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Court blocks plan to deny visas to would-be immigrants who can't afford health insurance

Trump plan would deny visas over health costs

Washington — A federal judge in Oregon blocked the Trump administration from enforcing a sweeping plan to deny visas to would-be immigrants based on their inability to show they could pay for health insurance or medical costs in the U.S. 

Through a temporary restraining order, Judge Michael Simon of the U.S. District Court in Oregon blocked the policy hours before it was set to take effect on Sunday. According to an estimate by the non-partisan Migration Policy Institute, the new requirements could bar up to 375,000 prospective legal immigrants from moving to the U.S. each year.

"We applaud the court's ruling; countless thousands across the country can breathe a sigh of relief today because the court recognized the urgent and irreparable harm that would have been inflicted," Jesse Bless, director of federal litigation at the American Immigration Lawyers Association (AILA), said in a statement.

Earlier in the week, AILA, Innovation Law Lab and the Justice Action Center mounted the first legal challenge to the policy, which was rolled out last month. The groups accused the administration of trying to overhaul the nation's immigration laws without Congress. They said the policy would inflict irreparable harm on the plaintiffs, who are U.S. citizens sponsoring visas for family members abroad. Those family members could have been denied entry into the U.S. under the new requirements.

The White House on Sunday denounced Simon's order, vowing to continue defending the proposal in court. "It is wrong and unfair for a single district court judge to thwart the policies that the President determined would best protect the United States healthcare system," White House press secretary Stephanie Grisham said in a statement. 

If enacted, the policy would have represented a seismic shift in the way U.S. consular officers process immigrant visas.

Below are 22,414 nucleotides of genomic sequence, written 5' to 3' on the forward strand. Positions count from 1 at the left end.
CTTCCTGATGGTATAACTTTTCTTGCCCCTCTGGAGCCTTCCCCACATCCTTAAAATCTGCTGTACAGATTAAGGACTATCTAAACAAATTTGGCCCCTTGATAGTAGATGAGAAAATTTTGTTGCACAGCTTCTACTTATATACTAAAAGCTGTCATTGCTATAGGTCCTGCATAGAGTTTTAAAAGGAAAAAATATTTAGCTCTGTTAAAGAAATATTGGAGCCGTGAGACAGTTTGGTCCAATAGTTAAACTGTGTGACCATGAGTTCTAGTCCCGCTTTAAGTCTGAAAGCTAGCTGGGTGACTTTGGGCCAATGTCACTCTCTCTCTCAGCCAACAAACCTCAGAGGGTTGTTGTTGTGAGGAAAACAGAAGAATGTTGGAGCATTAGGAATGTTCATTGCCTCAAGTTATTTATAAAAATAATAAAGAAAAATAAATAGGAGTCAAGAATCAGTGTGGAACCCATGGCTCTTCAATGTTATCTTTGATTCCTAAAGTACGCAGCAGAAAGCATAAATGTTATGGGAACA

Under the policy, applicants of immigrant visas would need to demonstrate to State Department consular officers that they will have the ability to obtain health insurance within a month of their arrival in the U.S. If they couldn't, petitioners needed to prove they have the financial resources to pay "reasonably foreseeable medical costs."

Although tasked by the order to establish "standards and procedures" for U.S. consular offices to determine whether applicants satisfy the new requirements, the State Department has yet to release public guidance for applicants.

Simon's ruling on Saturday is just one of several defeats the administration has suffered recently over its efforts to severely restrict legal immigration to the U.S. 

Last month, several courts blocked the administration from implementing another sweeping policy, known as the "public charge" rule, that would allow officials to deny green cards and temporary visas to immigrants in the U.S. and abroad who use — or are likely to use — certain public benefits like food stamps and government housing programs.

Carmen Rubio, executive director of the Latino Network, a plaintiff in the litigation surrounding the proposed health care requirements, praised the ruling on Saturday. 

"Today's decision highlights the urgency of blocking this health care ban before it causes irreparable damage to our community and those we serve," she said. 

In his ruling, Simon said he would hold a hearing on November 22 to determine whether he will issue a preliminary injunction in the case. The temporary restraining order is valid for 28 days. 

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